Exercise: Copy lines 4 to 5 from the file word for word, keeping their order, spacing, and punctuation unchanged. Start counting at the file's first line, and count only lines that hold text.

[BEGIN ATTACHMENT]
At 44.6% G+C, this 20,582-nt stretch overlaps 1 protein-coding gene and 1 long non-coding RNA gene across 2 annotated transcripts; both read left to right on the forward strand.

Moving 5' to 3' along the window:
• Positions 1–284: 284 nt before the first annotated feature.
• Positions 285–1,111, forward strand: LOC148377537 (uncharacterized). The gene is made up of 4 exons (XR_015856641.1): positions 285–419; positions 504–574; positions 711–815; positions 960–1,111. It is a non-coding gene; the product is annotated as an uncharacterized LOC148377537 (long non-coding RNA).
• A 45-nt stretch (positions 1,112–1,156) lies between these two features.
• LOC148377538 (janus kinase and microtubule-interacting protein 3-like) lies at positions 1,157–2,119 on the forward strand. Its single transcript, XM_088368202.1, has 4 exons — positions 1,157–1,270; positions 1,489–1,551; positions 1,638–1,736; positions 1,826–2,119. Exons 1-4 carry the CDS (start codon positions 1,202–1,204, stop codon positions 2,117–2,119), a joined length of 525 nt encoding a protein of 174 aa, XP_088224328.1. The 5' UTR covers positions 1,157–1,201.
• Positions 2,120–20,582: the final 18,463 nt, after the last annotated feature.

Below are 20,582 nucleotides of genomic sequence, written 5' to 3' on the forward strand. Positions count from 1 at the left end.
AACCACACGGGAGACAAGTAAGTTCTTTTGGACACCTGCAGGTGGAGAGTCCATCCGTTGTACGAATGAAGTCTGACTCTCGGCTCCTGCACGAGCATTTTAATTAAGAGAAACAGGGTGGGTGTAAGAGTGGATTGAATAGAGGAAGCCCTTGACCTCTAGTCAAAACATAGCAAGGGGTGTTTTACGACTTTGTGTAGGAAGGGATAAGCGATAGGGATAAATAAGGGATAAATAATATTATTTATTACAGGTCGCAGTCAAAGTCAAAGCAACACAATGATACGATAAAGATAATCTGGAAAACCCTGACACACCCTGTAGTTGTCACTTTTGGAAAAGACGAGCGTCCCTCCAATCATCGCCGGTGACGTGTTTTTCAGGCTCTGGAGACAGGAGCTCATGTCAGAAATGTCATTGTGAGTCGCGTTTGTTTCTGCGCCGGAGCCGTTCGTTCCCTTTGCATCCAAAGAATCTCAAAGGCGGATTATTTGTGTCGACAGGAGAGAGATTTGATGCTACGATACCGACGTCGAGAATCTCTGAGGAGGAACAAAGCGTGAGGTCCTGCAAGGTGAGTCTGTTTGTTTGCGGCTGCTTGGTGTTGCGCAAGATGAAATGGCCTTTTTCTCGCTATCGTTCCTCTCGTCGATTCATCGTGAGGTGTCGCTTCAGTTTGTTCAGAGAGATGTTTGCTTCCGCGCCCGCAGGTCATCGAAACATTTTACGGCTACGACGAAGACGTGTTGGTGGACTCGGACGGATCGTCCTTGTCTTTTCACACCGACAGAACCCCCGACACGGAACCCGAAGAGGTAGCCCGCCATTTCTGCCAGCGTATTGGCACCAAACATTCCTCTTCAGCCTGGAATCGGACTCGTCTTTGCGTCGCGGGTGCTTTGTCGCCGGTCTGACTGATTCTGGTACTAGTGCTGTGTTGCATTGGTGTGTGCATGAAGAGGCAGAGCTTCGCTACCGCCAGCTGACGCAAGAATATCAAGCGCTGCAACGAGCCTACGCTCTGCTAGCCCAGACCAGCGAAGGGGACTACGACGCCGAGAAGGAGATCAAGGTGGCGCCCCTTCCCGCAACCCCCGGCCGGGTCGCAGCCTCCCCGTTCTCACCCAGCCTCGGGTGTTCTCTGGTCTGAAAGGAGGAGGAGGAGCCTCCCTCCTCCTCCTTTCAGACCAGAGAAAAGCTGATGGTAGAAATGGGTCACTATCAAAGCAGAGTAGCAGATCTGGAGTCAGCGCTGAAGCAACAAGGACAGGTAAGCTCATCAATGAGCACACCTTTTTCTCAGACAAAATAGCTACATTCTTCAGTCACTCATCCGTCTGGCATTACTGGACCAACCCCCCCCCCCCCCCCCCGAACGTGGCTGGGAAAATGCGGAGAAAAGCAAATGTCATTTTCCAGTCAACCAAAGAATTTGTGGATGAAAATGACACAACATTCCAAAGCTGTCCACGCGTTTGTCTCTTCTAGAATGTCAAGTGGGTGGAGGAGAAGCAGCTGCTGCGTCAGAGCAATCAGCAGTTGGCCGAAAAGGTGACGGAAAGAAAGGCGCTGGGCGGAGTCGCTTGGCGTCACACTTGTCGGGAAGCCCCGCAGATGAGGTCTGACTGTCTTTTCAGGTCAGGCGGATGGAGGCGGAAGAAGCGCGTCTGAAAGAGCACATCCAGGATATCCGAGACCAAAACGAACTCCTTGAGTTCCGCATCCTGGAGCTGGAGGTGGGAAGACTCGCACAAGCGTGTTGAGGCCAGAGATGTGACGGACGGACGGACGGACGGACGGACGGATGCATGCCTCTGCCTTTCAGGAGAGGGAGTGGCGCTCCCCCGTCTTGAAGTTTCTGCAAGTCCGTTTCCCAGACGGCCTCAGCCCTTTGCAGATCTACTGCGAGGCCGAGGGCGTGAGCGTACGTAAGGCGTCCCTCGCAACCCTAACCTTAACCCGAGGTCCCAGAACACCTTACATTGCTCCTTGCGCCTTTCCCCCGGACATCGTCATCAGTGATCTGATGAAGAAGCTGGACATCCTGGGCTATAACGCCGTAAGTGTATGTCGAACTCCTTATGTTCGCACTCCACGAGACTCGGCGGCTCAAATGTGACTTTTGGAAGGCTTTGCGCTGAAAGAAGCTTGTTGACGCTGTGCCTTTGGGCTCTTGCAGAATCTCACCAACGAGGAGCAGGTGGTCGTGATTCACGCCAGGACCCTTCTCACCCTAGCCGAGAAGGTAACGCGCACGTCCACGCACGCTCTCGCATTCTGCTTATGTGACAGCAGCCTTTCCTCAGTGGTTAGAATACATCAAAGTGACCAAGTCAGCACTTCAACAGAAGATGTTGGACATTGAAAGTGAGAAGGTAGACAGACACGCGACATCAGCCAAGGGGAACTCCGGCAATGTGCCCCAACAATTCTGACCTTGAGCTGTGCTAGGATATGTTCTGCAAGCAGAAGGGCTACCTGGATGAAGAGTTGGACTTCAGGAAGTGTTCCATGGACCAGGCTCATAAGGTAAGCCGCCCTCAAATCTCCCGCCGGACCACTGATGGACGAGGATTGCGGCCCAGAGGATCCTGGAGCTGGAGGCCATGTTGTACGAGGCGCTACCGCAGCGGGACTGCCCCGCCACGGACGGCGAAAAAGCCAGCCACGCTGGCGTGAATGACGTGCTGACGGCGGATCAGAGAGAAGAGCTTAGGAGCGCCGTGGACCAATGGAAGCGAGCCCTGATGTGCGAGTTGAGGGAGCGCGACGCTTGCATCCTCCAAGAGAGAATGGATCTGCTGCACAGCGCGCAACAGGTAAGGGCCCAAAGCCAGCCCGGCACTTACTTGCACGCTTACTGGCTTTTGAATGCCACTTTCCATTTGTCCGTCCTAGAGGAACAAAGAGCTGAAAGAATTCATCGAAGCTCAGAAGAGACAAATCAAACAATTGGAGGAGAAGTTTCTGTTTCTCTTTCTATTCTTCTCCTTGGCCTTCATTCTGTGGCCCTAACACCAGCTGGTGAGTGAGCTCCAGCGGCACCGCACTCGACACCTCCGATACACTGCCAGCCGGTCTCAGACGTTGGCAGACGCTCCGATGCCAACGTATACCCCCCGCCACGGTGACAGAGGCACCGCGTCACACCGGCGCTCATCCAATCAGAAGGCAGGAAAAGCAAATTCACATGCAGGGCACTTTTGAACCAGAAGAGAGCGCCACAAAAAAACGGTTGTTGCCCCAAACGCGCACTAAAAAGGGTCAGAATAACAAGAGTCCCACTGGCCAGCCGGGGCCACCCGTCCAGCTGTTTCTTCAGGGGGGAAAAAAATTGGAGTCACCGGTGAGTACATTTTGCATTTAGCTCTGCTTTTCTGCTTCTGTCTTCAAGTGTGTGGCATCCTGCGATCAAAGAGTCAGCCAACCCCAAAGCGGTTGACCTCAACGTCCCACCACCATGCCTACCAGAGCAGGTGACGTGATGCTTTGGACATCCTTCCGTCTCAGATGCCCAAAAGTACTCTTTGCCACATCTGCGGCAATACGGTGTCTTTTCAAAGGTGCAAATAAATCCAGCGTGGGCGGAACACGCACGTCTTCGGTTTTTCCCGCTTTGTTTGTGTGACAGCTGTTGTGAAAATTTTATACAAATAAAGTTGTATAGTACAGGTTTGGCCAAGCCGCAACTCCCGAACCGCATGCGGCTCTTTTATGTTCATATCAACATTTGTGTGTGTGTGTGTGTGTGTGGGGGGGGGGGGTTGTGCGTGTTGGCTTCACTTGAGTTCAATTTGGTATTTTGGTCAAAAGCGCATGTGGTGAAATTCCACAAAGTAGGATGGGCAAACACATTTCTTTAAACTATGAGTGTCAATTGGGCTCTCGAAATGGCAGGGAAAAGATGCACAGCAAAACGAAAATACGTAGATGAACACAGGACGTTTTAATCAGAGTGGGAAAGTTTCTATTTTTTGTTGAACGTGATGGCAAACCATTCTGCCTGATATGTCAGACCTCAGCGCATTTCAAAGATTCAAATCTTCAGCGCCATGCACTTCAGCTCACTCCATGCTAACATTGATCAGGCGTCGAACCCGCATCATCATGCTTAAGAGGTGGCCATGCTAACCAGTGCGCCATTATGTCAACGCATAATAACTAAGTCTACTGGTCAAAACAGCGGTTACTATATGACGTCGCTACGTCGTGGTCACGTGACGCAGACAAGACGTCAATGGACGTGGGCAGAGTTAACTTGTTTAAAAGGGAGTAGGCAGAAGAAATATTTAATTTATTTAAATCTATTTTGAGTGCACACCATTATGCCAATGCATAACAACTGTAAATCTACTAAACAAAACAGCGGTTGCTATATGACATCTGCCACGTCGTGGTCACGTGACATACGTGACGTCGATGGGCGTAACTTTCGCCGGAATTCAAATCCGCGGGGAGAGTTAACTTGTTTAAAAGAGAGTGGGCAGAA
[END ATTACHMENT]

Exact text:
• Positions 285–1,111, forward strand: LOC148377537 (uncharacterized). The gene is made up of 4 exons (XR_015856641.1): positions 285–419; positions 504–574; positions 711–815; positions 960–1,111. It is a non-coding gene; the product is annotated as an uncharacterized LOC148377537 (long non-coding RNA).
• A 45-nt stretch (positions 1,112–1,156) lies between these two features.